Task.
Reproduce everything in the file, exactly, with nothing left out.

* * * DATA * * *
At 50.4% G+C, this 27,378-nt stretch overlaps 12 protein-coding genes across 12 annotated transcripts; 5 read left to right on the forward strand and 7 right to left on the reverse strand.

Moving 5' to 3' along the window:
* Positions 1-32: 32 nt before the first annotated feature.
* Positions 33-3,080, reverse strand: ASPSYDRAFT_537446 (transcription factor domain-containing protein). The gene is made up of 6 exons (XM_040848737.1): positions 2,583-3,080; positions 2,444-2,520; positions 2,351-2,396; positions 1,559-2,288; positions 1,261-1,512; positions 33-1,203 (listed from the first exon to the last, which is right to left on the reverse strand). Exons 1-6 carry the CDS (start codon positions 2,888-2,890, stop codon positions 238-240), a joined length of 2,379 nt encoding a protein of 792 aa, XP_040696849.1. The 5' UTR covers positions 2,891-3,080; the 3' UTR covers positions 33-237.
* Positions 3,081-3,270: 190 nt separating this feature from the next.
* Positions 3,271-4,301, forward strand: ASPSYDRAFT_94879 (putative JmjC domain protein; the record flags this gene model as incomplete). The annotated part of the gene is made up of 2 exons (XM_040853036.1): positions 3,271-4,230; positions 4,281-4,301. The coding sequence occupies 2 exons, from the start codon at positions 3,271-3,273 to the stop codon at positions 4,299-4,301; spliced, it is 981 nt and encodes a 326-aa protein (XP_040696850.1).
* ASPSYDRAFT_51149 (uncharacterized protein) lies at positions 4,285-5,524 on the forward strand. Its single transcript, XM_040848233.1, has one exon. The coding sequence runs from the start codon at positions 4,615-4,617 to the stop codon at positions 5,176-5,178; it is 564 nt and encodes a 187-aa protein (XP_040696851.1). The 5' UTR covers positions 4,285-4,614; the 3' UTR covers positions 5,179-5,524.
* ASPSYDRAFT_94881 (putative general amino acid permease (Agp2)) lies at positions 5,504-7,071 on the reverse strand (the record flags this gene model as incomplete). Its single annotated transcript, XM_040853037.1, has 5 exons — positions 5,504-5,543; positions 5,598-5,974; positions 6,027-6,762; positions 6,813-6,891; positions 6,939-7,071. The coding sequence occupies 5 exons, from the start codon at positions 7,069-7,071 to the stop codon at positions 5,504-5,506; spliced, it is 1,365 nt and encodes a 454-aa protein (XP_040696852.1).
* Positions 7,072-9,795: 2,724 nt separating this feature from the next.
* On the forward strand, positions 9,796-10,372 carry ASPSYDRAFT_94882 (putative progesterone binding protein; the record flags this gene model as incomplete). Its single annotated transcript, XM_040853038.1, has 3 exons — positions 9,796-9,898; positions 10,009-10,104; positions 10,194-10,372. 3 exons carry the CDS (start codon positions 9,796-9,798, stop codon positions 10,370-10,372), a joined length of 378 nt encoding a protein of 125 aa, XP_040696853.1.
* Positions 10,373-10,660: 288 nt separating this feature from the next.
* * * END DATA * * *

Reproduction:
At 50.4% G+C, this 27,378-nt stretch overlaps 12 protein-coding genes across 12 annotated transcripts; 5 read left to right on the forward strand and 7 right to left on the reverse strand.

Moving 5' to 3' along the window:
* Positions 1-32: 32 nt before the first annotated feature.
* Positions 33-3,080, reverse strand: ASPSYDRAFT_537446 (transcription factor domain-containing protein). The gene is made up of 6 exons (XM_040848737.1): positions 2,583-3,080; positions 2,444-2,520; positions 2,351-2,396; positions 1,559-2,288; positions 1,261-1,512; positions 33-1,203 (listed from the first exon to the last, which is right to left on the reverse strand). Exons 1-6 carry the CDS (start codon positions 2,888-2,890, stop codon positions 238-240), a joined length of 2,379 nt encoding a protein of 792 aa, XP_040696849.1. The 5' UTR covers positions 2,891-3,080; the 3' UTR covers positions 33-237.
* Positions 3,081-3,270: 190 nt separating this feature from the next.
* Positions 3,271-4,301, forward strand: ASPSYDRAFT_94879 (putative JmjC domain protein; the record flags this gene model as incomplete). The annotated part of the gene is made up of 2 exons (XM_040853036.1): positions 3,271-4,230; positions 4,281-4,301. The coding sequence occupies 2 exons, from the start codon at positions 3,271-3,273 to the stop codon at positions 4,299-4,301; spliced, it is 981 nt and encodes a 326-aa protein (XP_040696850.1).
* ASPSYDRAFT_51149 (uncharacterized protein) lies at positions 4,285-5,524 on the forward strand. Its single transcript, XM_040848233.1, has one exon. The coding sequence runs from the start codon at positions 4,615-4,617 to the stop codon at positions 5,176-5,178; it is 564 nt and encodes a 187-aa protein (XP_040696851.1). The 5' UTR covers positions 4,285-4,614; the 3' UTR covers positions 5,179-5,524.
* ASPSYDRAFT_94881 (putative general amino acid permease (Agp2)) lies at positions 5,504-7,071 on the reverse strand (the record flags this gene model as incomplete). Its single annotated transcript, XM_040853037.1, has 5 exons — positions 5,504-5,543; positions 5,598-5,974; positions 6,027-6,762; positions 6,813-6,891; positions 6,939-7,071. The coding sequence occupies 5 exons, from the start codon at positions 7,069-7,071 to the stop codon at positions 5,504-5,506; spliced, it is 1,365 nt and encodes a 454-aa protein (XP_040696852.1).
* Positions 7,072-9,795: 2,724 nt separating this feature from the next.
* On the forward strand, positions 9,796-10,372 carry ASPSYDRAFT_94882 (putative progesterone binding protein; the record flags this gene model as incomplete). Its single annotated transcript, XM_040853038.1, has 3 exons — positions 9,796-9,898; positions 10,009-10,104; positions 10,194-10,372. 3 exons carry the CDS (start codon positions 9,796-9,798, stop codon positions 10,370-10,372), a joined length of 378 nt encoding a protein of 125 aa, XP_040696853.1.
* Positions 10,373-10,660: 288 nt separating this feature from the next.